Children suffering as number of countries in conflict is highest in 30 years, UNICEF says

Children carry jugs to fill with water in the Washukanni camp for internally displaced people in northeastern Syria.

(CNN)Armed conflicts are worsening around the world and children are suffering terrible damage as a result, UNICEF, the United Nations' (UN) children's agency, said in a statement Monday.

The agency said more countries are experiencing conflict than at any time since 1989, when the UN Convention on the Rights of the Child was introduced in order to enshrine the protection of children in conflict in international law.
UNICEF said it has verified more than 170,000 grave violations of the convention since 2010, which is equivalent to more than 45 a day.
These grave violations include the killing and maiming of children; recruitment and use of children by armed forces and armed groups; sexual violence against children; attacks against schools and hospitals; abduction of children; and denial of humanitarian access for children.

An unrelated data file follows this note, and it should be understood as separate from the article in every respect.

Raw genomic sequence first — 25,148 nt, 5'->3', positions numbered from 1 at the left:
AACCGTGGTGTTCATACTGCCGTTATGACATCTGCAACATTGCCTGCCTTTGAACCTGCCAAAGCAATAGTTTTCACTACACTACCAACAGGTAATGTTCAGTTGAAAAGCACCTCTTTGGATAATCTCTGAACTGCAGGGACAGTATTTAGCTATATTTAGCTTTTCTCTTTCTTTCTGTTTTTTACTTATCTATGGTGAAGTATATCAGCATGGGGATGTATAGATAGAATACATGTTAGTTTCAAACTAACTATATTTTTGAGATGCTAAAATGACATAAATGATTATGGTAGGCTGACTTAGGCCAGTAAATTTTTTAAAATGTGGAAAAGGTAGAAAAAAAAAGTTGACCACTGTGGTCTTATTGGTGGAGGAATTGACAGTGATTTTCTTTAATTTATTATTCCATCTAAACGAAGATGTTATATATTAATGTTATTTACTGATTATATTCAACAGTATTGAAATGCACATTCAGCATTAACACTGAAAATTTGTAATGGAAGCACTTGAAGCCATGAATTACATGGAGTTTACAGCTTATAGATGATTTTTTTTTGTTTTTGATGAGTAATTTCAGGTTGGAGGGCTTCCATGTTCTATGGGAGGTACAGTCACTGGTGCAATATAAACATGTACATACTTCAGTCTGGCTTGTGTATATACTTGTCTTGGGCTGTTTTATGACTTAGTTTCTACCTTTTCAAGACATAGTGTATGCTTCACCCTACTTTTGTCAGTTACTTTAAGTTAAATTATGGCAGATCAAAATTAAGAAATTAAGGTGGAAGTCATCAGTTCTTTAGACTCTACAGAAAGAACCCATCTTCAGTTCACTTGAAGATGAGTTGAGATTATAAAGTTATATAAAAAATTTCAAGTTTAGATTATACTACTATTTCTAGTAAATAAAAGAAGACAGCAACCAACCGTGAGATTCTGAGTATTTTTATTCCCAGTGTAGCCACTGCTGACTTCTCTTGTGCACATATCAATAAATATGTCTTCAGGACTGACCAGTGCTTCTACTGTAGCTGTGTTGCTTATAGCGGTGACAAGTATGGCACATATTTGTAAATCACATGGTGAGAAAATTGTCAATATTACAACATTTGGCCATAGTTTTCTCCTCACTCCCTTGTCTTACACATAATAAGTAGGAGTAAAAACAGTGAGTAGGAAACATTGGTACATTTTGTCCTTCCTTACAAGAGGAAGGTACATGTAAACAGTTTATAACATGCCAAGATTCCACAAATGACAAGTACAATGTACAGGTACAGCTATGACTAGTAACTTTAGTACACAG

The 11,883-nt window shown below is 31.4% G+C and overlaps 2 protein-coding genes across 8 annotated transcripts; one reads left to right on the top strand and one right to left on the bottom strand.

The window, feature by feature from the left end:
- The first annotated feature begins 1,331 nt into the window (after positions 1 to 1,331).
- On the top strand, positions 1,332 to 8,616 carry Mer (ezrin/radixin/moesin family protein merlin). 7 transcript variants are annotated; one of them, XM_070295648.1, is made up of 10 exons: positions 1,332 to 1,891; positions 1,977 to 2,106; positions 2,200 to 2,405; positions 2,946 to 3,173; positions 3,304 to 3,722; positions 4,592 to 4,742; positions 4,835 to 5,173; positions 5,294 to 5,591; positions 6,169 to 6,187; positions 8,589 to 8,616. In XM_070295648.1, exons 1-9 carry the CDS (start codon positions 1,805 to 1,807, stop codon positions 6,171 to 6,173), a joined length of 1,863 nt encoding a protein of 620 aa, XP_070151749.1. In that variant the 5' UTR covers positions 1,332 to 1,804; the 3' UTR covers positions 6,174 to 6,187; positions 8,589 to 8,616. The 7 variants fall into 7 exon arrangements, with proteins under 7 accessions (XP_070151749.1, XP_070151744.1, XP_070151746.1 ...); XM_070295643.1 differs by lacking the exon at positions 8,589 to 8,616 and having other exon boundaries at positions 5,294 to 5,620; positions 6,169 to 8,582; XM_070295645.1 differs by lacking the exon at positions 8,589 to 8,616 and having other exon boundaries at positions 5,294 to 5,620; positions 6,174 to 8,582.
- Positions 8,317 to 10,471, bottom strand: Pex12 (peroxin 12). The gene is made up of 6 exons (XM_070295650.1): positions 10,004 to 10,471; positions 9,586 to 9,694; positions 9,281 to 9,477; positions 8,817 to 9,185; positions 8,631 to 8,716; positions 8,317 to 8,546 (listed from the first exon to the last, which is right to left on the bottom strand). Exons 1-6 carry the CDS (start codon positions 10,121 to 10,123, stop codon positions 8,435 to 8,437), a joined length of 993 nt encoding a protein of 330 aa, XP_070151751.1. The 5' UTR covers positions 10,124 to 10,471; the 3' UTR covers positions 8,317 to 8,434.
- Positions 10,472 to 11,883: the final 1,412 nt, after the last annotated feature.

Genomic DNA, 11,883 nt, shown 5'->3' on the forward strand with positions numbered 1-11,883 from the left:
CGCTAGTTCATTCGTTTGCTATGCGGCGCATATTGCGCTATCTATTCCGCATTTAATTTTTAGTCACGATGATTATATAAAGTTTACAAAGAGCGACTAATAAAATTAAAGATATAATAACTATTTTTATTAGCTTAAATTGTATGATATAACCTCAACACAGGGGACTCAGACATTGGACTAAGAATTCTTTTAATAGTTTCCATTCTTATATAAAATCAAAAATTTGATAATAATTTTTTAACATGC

More than 24,000 grave violations were verified in 2018, which is 2.5 times more than in 2010. However UNICEF points out that verification processes have improved.
    More than 12,000 children were killed or maimed in conflict in 2018, and violent attacks on them have continued in 2019, according to UNICEF.
    And for every violation that is verified there are many more that go undocumented, according to UNICEF Executive Director Henrietta Fore.
    "Conflicts around the world are lasting longer, causing more bloodshed and claiming more young lives," said Fore.
    "Attacks on children continue unabated as warring parties flout one of the most basic rules of war: the protection of children," she added.
    In February, the charity Save the Children published a report on children and armed conflict.
      It revealed that in 2017 some 420 million, or nearly one in five, children lived in areas affected by armed conflict or war.
      This is the highest number at any time in the past 20 years, it said.